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Comprehensive survey of United States internet users’ sentiments towards cryopreservation


29 Apr 2021: Gillett CR, Brame T, Kendziorra EF (2021) Correction: Comprehensive survey of United States internet users’ sentiments towards cryopreservation. PLOS ONE 16(4): e0251225. View correction


Medical cryopreservation is the speculative practice of using low temperatures and medical-grade cryoprotective agents to halt the decay of a recently-deceased person’s brain and body for the prospect of future resuscitation and restoration of function. We conducted a survey of 1,487 internet users in the United States to measure familiarity with, interest in, beliefs about, and attitudes towards cryopreservation. The majority of respondents (75%) had previously heard of the topic. Respondents tended to underestimate the cost of cryopreservation and number of previous cases but overestimate the number of providers. While many respondents expressed interest in signing up (20%) or had actively researched the topic (21%), a much smaller fraction have decided to be cryopreserved (6%). This level of interest is much greater than the number of previous preservation cases would indicate. We found that respondents’ attitudes towards death significantly correlated with their general sentiments towards the topic, with those expressing a desire for longer life or to see the future being more interested and positively inclined. Fear of death was not associated with interest in cryopreservation. Negative sentiments towards cryopreservation were less common than respondents perceived. For example, 14% of respondents believed that “most people” think cryopreservation should be illegal, but only 4% of respondents actually did. Many respondents (42%) were pessimistic regarding the likelihood of cryopreservation being successful, but the mean estimate of time until revival of cryopreserved bodies would be possible was 82 years.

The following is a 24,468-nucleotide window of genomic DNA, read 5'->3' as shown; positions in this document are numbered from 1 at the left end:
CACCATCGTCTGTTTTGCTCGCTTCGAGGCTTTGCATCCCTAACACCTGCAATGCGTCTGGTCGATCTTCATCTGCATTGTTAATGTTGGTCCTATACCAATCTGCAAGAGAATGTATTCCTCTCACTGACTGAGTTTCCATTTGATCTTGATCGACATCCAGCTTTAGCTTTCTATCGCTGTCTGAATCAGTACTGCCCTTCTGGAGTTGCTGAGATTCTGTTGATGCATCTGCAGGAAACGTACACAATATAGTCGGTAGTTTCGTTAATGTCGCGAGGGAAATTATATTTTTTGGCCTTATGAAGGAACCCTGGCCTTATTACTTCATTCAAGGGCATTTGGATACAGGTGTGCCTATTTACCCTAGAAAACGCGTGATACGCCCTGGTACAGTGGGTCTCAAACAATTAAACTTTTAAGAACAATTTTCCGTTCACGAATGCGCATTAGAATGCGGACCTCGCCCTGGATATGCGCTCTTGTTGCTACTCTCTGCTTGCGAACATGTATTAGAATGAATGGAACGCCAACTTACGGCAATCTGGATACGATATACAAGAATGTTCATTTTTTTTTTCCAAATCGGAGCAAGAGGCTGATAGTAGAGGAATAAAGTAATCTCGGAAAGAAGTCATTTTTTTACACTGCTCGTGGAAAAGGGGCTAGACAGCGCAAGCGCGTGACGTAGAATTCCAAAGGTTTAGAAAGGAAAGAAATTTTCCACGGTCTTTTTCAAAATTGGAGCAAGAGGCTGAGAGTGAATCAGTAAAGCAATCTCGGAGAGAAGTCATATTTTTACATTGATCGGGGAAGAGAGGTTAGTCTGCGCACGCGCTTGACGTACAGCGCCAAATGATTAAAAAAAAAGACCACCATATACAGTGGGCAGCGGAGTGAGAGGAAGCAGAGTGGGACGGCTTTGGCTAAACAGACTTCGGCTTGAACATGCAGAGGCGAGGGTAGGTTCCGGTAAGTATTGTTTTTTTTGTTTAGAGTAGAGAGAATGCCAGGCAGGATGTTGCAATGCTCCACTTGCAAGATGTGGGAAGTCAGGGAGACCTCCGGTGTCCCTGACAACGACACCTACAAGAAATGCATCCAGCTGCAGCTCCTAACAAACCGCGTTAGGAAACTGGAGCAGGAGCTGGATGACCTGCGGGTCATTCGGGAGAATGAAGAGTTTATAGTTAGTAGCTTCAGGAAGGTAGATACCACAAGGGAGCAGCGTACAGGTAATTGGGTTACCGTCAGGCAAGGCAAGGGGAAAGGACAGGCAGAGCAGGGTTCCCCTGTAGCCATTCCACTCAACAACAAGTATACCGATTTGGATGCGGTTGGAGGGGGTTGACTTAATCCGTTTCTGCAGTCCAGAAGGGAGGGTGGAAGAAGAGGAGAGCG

Inducing metabolic stasis (“biostasis”) in humans using cryogenic temperatures was proposed in the 1960s as a way of preventing structural decay of the brain following the terminal failure of the body’s critical systems [1, 2]. Indefinitely preserving the brain’s physical state leaves open the possibility of “resuscitating consciousness” by restoring function to the brain using one of several theorized but as of yet undeveloped techniques such as digital reconstruction or nanobot cellular repair [3]. Because bodies can remain in biostasis indefinitely, patients preserved prior to the development of these theorized techniques would still benefit, thus there is a rationale for conducting cryopreservation on a speculative basis [1, 2].

The first cryopreservation operation was performed in 1967, and that body remains in biostasis under the care of one of the two major cryopreservation providers in the United States [4]. The marginal community of cryopreservation institutions, researchers, customers, and activists have had an eventful history in the intervening decades, periodically appearing in the press because of various controversies and legal challenges [5].